We Shall Overcome
- National Archives Education Team
- Focusing on Details: Zoom/Crop
- Historical Era:
- Postwar United States (1945 to early 1970s)
- Primary Historical Thinking Skill:
- Historical Analysis & Interpretation
- Bloom's Taxonomy:
Students will discover the reasons behind the March on Washington and analyze the impact and consequences on the Civil Rights Movement in the United States.
This activity can be used as an introduction to the March on Washington during a unit on Civil Rights. It could also be used to illustrate First Amendment rights according to the United States Constitution. For grades 5-12.
Present the activity to the entire class. Notice that initially, the photograph is cropped to reveal only this young girl’s face. Ask students to describe the photograph and try to determine where this girl might be. Remind students to look at the whole visible area for context clues; even the smallest details may reveal the answer.
Once students have offered some guesses, slowly move the Zoom/Pan arrows to reveal more and more of the entire document. Ask students to incrementally use newly revealed context clues to reformulate their guesses, if applicable. Then share with students that this young woman is at the March on Washington in 1963.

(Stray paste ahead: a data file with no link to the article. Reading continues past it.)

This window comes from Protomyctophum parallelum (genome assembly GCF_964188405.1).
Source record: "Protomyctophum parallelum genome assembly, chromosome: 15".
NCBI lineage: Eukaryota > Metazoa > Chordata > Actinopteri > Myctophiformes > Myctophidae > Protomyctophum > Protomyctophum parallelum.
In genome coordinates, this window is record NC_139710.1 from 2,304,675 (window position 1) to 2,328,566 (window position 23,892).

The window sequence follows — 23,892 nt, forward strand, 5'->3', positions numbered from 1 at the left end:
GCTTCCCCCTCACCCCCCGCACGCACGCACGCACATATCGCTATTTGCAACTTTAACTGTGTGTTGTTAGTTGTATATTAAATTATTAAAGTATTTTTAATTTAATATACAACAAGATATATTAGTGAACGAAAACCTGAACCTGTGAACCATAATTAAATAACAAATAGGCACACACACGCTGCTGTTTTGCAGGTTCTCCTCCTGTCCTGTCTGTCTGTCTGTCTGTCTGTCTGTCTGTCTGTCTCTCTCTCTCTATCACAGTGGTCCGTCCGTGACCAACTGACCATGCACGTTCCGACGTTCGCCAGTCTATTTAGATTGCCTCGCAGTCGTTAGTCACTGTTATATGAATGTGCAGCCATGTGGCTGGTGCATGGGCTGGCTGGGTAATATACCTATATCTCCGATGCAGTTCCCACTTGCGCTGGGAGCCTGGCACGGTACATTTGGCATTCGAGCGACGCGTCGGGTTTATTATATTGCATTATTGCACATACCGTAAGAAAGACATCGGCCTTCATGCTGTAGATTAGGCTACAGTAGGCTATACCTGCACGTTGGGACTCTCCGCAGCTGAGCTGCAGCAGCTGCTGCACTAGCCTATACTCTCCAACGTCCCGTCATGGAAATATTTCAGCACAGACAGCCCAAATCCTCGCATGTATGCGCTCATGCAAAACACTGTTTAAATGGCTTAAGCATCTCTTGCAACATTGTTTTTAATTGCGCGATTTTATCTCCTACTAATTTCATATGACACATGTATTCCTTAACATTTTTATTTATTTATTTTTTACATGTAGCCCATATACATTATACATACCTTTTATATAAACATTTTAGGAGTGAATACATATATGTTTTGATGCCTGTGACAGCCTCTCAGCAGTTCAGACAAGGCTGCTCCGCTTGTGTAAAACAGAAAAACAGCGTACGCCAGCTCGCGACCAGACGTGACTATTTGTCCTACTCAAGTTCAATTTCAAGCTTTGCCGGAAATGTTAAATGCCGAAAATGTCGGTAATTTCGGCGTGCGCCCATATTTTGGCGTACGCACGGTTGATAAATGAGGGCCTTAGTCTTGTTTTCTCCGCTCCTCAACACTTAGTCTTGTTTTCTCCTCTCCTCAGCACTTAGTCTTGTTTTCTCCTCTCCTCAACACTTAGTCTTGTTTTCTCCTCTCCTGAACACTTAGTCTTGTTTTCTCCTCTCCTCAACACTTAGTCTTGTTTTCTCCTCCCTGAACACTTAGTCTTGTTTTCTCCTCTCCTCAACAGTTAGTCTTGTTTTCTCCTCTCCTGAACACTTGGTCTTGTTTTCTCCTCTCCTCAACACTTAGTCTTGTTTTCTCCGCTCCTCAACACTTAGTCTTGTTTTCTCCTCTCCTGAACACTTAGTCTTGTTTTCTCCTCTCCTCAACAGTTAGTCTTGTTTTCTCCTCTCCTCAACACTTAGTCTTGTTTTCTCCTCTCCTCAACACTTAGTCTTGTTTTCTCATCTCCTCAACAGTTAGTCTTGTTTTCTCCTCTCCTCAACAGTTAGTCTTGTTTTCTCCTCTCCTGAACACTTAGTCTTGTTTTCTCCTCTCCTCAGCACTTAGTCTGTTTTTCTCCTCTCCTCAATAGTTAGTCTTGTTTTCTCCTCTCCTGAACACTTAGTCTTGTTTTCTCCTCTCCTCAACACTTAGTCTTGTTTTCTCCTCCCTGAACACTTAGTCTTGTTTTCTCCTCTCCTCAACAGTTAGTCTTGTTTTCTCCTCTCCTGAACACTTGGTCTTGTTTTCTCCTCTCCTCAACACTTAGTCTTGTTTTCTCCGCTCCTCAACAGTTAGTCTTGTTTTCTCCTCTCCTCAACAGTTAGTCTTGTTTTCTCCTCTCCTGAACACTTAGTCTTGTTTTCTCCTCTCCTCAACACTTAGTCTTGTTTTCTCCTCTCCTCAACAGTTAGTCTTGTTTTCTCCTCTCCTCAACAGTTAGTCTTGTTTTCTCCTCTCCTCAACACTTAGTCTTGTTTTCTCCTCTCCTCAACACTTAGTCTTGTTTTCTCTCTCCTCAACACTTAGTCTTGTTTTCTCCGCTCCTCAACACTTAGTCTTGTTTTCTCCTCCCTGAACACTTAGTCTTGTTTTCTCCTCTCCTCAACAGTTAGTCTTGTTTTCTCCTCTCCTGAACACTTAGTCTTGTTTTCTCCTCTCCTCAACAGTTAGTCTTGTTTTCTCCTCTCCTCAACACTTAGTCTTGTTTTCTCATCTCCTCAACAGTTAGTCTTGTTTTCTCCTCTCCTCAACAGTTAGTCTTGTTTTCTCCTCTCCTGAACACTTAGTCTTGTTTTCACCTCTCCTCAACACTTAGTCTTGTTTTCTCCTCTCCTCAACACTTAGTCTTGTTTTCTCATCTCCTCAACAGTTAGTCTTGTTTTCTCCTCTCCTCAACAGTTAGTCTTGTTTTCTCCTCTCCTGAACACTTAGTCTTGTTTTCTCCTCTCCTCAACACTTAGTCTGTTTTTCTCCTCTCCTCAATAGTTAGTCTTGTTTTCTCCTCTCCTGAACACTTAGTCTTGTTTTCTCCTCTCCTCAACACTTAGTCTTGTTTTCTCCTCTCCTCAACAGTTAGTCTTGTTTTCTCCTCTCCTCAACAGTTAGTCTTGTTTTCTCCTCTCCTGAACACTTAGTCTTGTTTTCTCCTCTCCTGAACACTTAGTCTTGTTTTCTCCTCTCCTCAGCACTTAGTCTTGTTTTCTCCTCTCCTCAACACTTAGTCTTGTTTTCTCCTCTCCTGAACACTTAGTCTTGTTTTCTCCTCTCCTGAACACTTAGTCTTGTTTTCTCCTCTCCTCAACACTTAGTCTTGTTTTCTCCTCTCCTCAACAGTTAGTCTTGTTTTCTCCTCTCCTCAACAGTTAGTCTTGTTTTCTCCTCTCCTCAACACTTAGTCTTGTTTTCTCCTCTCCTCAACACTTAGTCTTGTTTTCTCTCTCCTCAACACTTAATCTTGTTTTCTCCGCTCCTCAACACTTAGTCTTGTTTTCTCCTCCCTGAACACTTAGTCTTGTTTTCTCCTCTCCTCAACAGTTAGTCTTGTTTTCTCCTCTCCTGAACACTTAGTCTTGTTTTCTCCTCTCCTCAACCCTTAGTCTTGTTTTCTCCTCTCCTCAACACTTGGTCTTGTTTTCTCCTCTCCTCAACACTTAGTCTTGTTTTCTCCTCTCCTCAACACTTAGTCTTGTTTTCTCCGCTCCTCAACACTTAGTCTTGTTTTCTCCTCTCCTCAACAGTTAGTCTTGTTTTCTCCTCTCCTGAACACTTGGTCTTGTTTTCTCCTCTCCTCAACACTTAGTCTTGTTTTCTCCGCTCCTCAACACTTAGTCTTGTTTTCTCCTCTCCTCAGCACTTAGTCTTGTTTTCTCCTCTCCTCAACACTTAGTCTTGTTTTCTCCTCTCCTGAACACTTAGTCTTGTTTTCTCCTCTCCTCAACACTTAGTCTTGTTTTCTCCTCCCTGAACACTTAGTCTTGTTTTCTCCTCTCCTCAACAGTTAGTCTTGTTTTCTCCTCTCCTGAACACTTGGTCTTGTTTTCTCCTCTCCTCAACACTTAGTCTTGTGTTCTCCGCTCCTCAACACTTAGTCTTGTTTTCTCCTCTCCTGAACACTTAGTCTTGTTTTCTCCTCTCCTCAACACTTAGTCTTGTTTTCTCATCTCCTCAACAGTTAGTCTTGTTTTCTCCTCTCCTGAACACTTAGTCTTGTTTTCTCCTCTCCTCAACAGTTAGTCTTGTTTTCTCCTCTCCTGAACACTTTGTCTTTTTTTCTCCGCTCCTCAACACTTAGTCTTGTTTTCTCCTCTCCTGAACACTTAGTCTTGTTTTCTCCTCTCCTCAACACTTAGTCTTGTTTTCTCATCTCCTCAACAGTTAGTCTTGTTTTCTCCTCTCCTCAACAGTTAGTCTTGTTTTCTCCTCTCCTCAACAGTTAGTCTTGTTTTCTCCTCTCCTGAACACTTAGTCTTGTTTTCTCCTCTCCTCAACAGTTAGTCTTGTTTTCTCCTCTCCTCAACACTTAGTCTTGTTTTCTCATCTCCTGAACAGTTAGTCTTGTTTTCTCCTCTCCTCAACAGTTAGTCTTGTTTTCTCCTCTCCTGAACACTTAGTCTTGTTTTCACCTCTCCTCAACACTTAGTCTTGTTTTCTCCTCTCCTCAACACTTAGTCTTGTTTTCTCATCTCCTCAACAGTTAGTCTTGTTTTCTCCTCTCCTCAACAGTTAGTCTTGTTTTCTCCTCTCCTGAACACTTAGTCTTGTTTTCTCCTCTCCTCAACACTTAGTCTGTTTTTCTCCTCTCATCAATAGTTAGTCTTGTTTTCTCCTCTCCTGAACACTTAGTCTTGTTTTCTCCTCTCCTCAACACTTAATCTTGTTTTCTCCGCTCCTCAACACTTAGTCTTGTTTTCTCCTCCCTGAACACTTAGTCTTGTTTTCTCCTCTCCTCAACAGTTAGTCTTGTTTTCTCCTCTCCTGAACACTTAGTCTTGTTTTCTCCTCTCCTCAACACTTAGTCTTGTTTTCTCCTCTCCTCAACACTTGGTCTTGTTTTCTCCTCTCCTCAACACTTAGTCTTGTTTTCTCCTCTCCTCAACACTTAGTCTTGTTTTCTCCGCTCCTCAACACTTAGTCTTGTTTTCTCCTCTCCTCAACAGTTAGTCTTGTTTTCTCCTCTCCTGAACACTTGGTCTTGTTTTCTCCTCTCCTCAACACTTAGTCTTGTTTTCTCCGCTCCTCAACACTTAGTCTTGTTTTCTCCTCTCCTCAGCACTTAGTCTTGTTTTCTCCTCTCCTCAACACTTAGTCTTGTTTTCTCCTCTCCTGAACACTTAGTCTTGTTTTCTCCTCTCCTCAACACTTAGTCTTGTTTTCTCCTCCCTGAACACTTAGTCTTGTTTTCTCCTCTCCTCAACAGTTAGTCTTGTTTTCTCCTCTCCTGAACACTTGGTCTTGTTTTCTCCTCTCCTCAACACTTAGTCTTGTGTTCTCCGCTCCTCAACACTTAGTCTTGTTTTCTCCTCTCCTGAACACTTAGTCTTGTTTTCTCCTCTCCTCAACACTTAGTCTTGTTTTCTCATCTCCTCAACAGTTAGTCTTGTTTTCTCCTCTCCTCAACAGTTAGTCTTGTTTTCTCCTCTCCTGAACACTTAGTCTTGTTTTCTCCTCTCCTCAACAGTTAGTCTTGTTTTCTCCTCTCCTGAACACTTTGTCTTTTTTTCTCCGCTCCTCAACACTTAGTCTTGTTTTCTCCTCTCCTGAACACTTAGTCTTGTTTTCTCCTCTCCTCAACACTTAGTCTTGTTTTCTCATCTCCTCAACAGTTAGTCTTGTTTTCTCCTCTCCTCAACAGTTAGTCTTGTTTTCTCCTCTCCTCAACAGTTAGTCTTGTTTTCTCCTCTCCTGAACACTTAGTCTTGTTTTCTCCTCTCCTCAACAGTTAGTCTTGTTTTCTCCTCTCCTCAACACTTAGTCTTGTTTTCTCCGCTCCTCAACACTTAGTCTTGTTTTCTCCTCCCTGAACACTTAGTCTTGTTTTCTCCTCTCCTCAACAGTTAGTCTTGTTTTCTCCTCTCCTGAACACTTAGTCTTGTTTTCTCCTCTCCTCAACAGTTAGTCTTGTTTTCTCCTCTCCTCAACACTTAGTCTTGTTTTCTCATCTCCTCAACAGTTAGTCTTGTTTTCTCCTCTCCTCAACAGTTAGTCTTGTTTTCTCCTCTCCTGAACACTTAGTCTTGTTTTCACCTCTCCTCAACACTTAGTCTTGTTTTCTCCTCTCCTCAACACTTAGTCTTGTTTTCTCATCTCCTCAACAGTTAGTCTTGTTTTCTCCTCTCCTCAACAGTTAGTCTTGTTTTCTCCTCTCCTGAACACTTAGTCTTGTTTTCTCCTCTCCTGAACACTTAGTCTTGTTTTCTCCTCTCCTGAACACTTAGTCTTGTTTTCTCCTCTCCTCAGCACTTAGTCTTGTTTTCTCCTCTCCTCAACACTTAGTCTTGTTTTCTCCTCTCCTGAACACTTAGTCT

On August 28, 1963, photographer Rowland Scherman, working for the United States Information Agency (USIA), took this photograph. It has become an iconic image of the March on Washington for Jobs and Freedom. The girl in the photograph is Edith Lee-Payne of Detroit, Michigan, who celebrated her 12th birthday by attending the March on Washington with her mother. In the photograph she carries a March on Washington banner and concentrates intently on the scene before her. Ms. Lee-Payne had no idea she had been photographed until her sister saw the photograph in a calendar celebrating African-American history. Students can view the Inside the Vaults video short about her and and photographer Rowland Scherman on the National Archives YouTube Channel.
As a follow-up, ask students why they think the organizers of the March selected the Lincoln Memorial as the place to end their march.